THE WASHINGTON POST – The Washington Post Food staff recently answered questions about all things edible. Here are edited excerpts from that chat.
Q: I’m trying to eliminate the use of eggs and dairy in my diet as much as possible (medical issue). I want to try substitutions in recipes, but I’m not really sure how to go about it without wasting a lot of food if something flops. What is the best way to try substituting non-dairy products or flax eggs in recipes? I have searched for recipes that have already made the substitution but I would also like to modify existing favourites.
A: I’m a fairly lactose-intolerant person, so I think I’ll be able to help with dairy. I find that in a lot of savoury cases, subbing dairy milk with alternative milks is generally a-OK. If a recipe depends on the fat of whole milk, you’re going to want coconut milk. If you need heavy cream, coconut or cashew milk is going to be your friend. Quite a few non-dairy cheeses are designed to act like dairy cheese, so you’ll just need to do a little research and tasting on those to see what works for you, taste and texture wise.
In other cases, it really tends to be ok. I made a roux with almond milk for a green bean casserole a couple years ago that worked just fine – nobody could tell it was almond milk. When it comes to baking and sweet stuff, that’s where it becomes tricky. Fat is hugely important with things like ice cream, which is why you can’t just one-for-one sub an alternative milk. Plant based butters can often be subbed in for butter, but it does require a trial and error period. – Kari Sonde (KS)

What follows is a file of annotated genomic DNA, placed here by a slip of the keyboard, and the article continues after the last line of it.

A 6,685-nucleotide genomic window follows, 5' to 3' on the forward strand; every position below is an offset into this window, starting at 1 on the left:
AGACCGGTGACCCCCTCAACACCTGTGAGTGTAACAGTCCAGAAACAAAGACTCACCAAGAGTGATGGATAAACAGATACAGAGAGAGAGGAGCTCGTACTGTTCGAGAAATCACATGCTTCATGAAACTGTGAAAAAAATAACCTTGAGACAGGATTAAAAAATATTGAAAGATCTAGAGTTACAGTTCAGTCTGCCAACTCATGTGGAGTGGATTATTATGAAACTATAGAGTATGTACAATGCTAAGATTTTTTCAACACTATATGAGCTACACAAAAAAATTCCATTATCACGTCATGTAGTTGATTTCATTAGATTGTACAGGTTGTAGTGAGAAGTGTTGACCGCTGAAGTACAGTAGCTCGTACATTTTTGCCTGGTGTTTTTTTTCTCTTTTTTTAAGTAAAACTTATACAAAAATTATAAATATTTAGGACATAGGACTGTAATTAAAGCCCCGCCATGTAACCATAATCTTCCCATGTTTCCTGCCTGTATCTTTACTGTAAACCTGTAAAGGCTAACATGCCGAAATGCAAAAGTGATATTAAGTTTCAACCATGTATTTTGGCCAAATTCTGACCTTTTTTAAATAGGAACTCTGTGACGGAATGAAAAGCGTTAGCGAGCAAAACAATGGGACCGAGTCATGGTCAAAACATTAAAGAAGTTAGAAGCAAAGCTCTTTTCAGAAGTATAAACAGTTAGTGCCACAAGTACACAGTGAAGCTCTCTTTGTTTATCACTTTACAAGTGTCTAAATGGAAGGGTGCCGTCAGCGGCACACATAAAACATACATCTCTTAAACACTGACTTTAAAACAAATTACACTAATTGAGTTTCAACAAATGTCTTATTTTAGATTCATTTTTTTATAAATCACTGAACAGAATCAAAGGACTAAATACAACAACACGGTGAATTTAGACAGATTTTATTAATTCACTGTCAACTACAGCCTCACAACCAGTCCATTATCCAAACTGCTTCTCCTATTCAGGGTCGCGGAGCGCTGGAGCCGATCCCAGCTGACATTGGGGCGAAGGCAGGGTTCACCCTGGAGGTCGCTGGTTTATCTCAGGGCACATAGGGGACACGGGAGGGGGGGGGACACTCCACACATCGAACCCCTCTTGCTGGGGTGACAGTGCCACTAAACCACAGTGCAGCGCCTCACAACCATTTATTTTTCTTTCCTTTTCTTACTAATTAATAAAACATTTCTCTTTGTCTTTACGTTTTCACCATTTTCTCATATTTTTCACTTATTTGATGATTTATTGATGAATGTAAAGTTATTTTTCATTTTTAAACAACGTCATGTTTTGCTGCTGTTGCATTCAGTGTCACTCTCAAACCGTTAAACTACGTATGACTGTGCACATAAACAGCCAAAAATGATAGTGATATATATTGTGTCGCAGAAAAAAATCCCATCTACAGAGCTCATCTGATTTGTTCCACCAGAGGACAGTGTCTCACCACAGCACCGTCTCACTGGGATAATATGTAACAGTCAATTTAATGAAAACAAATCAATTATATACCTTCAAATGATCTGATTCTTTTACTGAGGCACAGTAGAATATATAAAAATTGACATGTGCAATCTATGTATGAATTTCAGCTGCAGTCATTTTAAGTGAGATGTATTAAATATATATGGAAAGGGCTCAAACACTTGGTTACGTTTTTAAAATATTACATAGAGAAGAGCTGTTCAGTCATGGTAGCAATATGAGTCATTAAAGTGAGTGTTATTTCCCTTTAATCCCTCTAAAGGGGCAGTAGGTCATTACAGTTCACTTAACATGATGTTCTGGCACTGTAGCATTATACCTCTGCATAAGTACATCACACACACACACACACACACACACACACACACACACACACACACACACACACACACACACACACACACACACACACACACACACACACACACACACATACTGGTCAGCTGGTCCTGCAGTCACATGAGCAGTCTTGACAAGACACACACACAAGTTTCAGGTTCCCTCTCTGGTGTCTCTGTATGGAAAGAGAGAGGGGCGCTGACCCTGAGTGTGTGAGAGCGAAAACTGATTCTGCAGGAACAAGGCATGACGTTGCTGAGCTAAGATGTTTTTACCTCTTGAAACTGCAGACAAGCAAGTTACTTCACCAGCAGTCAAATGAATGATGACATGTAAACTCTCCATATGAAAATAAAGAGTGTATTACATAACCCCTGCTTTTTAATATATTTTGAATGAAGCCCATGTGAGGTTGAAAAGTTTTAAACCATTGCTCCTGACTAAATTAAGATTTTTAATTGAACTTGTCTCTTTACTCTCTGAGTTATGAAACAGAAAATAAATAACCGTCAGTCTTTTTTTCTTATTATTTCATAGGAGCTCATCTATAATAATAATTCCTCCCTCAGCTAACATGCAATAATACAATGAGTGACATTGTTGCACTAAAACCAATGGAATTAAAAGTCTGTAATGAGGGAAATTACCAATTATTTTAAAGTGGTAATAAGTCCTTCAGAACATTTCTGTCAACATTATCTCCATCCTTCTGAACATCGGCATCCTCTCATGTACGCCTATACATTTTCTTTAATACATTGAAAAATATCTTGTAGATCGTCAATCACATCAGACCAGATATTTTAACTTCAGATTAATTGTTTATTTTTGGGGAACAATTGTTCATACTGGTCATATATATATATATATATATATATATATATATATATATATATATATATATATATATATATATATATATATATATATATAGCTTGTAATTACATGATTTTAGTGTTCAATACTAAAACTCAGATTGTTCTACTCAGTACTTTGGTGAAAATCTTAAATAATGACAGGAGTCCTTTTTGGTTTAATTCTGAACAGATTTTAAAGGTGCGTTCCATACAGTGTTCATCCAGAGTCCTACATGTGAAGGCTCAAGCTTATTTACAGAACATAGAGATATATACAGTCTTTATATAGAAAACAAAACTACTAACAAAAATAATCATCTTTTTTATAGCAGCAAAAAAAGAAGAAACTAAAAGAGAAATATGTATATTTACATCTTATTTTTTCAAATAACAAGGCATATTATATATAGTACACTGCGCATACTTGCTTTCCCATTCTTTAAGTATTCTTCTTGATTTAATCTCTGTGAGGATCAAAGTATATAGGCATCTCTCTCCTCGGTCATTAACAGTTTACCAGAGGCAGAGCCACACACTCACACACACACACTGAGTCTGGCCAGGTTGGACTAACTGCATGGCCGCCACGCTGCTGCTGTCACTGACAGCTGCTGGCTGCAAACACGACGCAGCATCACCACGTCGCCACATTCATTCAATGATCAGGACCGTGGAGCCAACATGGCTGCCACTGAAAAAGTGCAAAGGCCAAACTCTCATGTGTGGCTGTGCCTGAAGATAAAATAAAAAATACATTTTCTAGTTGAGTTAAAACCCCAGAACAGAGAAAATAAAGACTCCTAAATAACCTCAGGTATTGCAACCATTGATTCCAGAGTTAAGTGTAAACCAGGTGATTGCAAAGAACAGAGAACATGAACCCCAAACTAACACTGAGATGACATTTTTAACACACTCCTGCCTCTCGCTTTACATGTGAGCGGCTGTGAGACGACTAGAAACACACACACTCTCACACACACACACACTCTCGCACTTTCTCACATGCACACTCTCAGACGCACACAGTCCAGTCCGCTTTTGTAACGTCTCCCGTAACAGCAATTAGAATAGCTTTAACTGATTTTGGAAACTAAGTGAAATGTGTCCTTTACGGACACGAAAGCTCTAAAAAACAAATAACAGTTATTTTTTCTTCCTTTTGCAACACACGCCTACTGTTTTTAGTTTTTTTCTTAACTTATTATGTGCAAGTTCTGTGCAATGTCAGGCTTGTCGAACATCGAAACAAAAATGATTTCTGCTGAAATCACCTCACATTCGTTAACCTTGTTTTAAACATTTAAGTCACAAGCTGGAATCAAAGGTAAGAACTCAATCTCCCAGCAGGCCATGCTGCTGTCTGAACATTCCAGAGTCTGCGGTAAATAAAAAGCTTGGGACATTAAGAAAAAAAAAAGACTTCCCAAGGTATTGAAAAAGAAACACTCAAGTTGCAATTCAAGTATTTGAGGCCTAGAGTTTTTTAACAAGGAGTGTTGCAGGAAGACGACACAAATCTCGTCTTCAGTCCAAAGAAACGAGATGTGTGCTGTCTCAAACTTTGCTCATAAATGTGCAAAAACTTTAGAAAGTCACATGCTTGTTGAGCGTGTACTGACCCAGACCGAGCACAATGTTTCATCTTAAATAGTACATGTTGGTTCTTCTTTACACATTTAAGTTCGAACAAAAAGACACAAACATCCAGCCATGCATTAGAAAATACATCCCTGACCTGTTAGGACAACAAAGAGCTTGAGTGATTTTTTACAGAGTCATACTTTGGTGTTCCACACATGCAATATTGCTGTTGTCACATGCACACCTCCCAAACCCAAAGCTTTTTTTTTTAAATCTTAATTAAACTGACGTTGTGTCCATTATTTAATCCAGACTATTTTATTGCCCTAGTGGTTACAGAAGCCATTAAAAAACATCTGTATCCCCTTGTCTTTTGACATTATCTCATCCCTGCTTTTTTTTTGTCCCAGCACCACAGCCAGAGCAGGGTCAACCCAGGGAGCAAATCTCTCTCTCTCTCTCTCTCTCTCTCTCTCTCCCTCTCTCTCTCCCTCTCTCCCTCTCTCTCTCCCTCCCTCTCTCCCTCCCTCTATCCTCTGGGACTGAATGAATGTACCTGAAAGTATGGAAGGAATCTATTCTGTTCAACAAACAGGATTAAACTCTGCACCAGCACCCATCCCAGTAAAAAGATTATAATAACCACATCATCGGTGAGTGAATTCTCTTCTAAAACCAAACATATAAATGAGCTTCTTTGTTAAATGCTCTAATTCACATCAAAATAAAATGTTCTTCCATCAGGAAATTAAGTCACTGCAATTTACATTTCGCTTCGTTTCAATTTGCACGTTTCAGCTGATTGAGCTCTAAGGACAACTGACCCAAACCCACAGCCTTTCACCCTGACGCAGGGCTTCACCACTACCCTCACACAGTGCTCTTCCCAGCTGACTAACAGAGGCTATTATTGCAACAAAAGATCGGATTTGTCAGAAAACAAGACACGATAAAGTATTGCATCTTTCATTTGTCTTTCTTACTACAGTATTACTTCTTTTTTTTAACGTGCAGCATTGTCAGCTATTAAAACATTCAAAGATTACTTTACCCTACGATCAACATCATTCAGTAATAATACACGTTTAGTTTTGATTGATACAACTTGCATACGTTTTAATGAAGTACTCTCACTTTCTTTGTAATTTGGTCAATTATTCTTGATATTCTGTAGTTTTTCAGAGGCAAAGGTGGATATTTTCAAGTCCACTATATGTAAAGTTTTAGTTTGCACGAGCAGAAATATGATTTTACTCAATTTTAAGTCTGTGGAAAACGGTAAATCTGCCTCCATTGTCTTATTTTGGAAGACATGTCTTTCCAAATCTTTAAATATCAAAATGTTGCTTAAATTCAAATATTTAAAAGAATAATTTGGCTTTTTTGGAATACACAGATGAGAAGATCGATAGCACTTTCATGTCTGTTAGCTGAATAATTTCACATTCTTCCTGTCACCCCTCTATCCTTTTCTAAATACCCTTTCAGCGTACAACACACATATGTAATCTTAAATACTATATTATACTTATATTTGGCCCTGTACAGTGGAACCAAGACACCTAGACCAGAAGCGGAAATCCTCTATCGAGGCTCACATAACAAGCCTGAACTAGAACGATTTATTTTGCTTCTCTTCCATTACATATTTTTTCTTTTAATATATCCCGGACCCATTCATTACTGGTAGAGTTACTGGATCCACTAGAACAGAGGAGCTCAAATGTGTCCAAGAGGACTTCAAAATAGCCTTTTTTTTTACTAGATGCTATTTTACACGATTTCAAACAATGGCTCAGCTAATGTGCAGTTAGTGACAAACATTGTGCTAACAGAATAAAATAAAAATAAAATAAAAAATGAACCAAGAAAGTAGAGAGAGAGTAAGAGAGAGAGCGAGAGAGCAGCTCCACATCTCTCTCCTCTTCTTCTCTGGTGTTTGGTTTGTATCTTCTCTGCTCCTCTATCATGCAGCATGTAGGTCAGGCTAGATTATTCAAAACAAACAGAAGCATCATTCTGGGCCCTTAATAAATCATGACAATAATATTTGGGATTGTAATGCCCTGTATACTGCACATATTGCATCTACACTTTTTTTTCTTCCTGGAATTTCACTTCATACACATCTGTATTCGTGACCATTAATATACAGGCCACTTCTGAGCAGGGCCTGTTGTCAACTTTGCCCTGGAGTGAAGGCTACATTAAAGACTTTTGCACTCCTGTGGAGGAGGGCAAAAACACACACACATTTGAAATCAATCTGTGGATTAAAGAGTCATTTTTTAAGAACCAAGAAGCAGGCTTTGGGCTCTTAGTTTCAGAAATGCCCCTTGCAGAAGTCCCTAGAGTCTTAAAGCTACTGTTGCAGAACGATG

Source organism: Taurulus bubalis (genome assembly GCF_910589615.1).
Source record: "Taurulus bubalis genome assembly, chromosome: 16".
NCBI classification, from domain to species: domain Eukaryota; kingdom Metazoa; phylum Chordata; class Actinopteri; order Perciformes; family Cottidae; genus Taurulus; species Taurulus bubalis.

A: On the egg substitutes, if you’re talking about baking, the best thing to do is just try. You might follow the Minimalist Baker – she uses egg substitutes a lot in her recipes, and has some guidelines. – Joe Yonan
Q: I’m trying to use less refined sugar. Do you have and good recipe suggestions or where I should start?
A: You might find Amy Chaplin’s Whole Food Cooking Every Day: Transform the Way You Eat with 250 Vegetarian Recipes Free of Gluten, Dairy, and Refined Sugar helpful. – Ann Maloney (AM)
Q: I’m having a casual gathering in a couple weeks for about 20 people. I’d like to serve a simple buffet that feels warm and welcoming. I’ve got gluten-free and vegetarian folks among my friends, and I think it’s nice when an entire dinner is available to everyone, rather than having to tell people what they can/can’t eat. I’m thinking about some kind of rice pilaf and a bunch of different sides/toppings/condiments that go with it, but not sure where to start. Any other ideas welcome!
A: Sort of like a build your own rice bowl type of thing? That sounds like such a fun idea. You can make a base rice pilaf, spice up some beans, roast up some veggies, then have a couple dressings/condiments for the top. Maybe also some chopped nuts, pickled onion, etc. – KS
Q: If I stir half-and-half and some cinnamon into cooked rice over low heat, is that basically rice pudding? I have half a carton of half-and-half left in the fridge.
A: I would simmer the cooked rice with the half and half for a little bit so the starches get all nice and gooey. And also don’t forget to add a bit of sweetener to make it taste rice pudding-y. I’m a fan of adding a bit of maple syrup. – Olga Massov
Q: Do you all have any suggestions for a cookbook focussed on risottos or pasta dishes? I need one for a birthday gift and I’m running out of time!
A: If you’re buying for less experienced cook, you might like America’s Test Kitchen’s Pasta Revolution. It’s an older cookbook, so you might have to order it online. It’s got lots of basic, well-tested recipes. – AM